A rising number of young people, as reported by the New York Times, are leaving Europe and the United States before migrating to Syria to wage jihad against President Bashar al-Assad. Bashar al-Assad‘s dictatorial rule is currently being weighed against the threat that the rebellion, which the Western world seems to support, is creating a new generation of jihadists.
All across Europe, people ranging from teachers to intelligence officials are reporting an increased push by Islamist radicals to recruit young Europeans to fight throughout Syria.
A majority of the people being recruited are men, but even some young women have been drawn to the fight in Syria. The possibility exists that these radicals are fighting in hopes of establishing an Islamic state, according to German officials and experts monitoring the trend.
Both American and European intelligence officials estimate that 1,200 young people have left to join Syria’s rebel group, some even having ties to Al Qaeda. Moreover, French President François Hollande stated that French intelligence has counted 700 French citizens and foreigners who have gone to Syria from France while maintaining that he does not support these recruitments.
According to Al Monitor, Hollande explained that as long as al-Assad is in power, there will be no political solution in Syria. Hollande, in fact, believes al-Assad is using Islamists to pressure the moderate position.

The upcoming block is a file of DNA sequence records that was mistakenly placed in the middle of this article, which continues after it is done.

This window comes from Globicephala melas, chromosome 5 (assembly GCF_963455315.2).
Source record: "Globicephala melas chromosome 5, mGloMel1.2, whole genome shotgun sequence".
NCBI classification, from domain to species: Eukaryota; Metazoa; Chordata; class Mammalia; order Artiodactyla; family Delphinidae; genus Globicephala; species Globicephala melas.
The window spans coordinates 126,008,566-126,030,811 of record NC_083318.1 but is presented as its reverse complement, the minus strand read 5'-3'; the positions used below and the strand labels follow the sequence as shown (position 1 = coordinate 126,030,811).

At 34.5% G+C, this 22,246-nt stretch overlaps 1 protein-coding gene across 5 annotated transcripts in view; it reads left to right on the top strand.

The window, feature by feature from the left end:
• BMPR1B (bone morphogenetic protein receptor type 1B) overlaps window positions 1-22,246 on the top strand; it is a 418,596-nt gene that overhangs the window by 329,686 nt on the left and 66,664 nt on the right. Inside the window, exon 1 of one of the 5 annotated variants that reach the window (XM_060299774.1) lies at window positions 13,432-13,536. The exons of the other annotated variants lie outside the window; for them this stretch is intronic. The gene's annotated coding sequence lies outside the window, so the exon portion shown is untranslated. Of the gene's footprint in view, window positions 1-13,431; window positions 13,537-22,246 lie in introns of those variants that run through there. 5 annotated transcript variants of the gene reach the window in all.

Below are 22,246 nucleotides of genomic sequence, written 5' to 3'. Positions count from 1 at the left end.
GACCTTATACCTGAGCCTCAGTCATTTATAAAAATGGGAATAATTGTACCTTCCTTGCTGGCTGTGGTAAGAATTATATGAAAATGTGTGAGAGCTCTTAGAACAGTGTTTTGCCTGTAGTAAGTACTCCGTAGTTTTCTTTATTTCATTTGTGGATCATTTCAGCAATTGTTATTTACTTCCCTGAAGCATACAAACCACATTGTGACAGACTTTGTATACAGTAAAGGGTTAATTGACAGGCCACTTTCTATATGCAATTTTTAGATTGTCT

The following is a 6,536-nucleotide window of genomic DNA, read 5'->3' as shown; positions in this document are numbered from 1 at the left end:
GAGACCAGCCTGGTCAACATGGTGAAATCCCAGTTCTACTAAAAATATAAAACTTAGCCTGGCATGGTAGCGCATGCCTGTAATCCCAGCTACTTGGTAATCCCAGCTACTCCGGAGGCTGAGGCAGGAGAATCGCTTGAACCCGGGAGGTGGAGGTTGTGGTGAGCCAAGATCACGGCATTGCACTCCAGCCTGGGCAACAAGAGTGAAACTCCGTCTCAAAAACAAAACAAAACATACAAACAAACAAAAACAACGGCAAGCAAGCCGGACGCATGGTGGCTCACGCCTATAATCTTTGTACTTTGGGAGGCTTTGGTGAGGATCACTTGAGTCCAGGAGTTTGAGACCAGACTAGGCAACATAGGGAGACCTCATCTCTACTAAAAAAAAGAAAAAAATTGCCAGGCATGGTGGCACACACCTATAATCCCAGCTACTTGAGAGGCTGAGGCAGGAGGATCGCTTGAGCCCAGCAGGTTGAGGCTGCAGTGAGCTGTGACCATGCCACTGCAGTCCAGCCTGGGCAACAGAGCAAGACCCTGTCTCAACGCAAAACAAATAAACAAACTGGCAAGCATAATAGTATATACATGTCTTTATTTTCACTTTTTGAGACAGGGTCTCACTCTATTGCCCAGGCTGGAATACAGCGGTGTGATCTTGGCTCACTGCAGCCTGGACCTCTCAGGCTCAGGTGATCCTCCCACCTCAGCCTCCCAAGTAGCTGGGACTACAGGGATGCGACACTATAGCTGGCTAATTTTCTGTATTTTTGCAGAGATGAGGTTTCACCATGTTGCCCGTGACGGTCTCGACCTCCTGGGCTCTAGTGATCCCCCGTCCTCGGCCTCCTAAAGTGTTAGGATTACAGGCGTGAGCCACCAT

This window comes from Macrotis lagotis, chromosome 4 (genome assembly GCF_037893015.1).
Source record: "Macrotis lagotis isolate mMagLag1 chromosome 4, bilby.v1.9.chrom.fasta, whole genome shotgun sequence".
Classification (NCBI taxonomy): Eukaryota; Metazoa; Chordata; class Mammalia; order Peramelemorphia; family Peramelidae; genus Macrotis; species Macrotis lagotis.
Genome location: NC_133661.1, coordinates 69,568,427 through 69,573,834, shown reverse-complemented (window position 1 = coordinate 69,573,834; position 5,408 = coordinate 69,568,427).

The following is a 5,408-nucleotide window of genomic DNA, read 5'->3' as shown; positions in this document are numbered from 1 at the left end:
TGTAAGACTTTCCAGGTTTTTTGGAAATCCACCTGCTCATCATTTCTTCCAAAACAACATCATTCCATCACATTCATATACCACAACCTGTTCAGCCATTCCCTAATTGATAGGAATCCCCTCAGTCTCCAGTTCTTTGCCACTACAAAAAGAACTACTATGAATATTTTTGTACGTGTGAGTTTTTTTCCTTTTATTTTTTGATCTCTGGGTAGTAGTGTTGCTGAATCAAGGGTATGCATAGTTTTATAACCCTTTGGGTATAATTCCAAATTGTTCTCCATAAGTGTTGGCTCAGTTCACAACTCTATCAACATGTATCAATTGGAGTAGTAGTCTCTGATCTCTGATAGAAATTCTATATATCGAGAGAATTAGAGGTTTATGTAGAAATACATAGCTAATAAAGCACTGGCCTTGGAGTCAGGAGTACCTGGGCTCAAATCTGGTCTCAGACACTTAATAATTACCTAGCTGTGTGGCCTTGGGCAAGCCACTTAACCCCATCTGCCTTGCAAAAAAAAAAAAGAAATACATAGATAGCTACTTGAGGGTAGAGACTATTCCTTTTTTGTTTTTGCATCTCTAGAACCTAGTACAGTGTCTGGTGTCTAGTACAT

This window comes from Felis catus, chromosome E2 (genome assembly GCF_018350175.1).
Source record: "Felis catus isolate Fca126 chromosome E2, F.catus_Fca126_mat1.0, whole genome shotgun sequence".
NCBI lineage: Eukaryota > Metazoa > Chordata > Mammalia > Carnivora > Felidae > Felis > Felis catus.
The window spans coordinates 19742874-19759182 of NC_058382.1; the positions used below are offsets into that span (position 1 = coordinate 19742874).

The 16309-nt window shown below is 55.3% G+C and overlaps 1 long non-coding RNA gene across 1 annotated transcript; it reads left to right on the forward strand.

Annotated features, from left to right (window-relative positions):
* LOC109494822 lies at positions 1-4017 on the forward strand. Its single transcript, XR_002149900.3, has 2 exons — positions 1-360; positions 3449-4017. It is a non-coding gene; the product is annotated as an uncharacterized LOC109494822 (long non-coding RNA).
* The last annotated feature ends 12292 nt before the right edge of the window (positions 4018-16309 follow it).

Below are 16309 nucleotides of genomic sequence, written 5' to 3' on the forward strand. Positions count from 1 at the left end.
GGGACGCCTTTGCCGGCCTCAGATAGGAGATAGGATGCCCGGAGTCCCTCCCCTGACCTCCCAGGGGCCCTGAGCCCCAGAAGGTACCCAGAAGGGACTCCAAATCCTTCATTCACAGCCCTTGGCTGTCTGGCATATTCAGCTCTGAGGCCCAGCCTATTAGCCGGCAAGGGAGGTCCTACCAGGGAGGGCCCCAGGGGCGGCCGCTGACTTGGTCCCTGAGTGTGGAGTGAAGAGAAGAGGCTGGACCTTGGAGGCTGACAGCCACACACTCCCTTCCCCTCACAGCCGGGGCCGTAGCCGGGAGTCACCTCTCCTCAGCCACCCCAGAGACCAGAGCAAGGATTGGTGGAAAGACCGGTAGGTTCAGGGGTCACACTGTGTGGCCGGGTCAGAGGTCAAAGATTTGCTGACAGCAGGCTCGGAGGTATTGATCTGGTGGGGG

Moreover, Germany’s interior minister, Thomas de Maizière, ranked international terrorism as his No. 1 problem, stating that his main concern involves the return of migrant youth from the Syrian battlefield with knowledge and training in the use of weapons and explosives. He reports that 240 people left Germany for Syria last year, most of them being young men from immigrant families unsuccessful at school or in life in general.
In Germany, the state of Hesse, where Frankfurt is, has been one of the main sources of jihadist recruitment for Syria. The interior minister of Hesse, Boris Rhein, told the Frankfurter Allgemeine Zeitung newspaper in November that jihadist religious extremism is “the greatest security policy challenge” of the 21st century.
This thought process may be behind the reason why $2.4 billion has been given in aid to Syrian Civilians. Despite this large amount of money, Ban Ki-moon, the United Nations secretary general, spoke at a donors conference, saying that $6.5 billion would be needed to provide the Syrian refugees and civilians all that they need for the year, according to the New York Times.
Secretary of State John Kerry expressed his point of view on the deterioration of Syria by explaining that the new aid will not be enough unless al-Assad stops “using starvation as a weapon of war” and allows the aid to reach those in need.
Another issue raising concern is that, historically, not all donor nations have followed through on their pledges. Therefore, despite the fact that $2.4 billion has been pledged it may not all come through. Throughout 2013 only 70% of the funding sought out by the United Nations for Syria was actually provided.
– Lindsey Lerner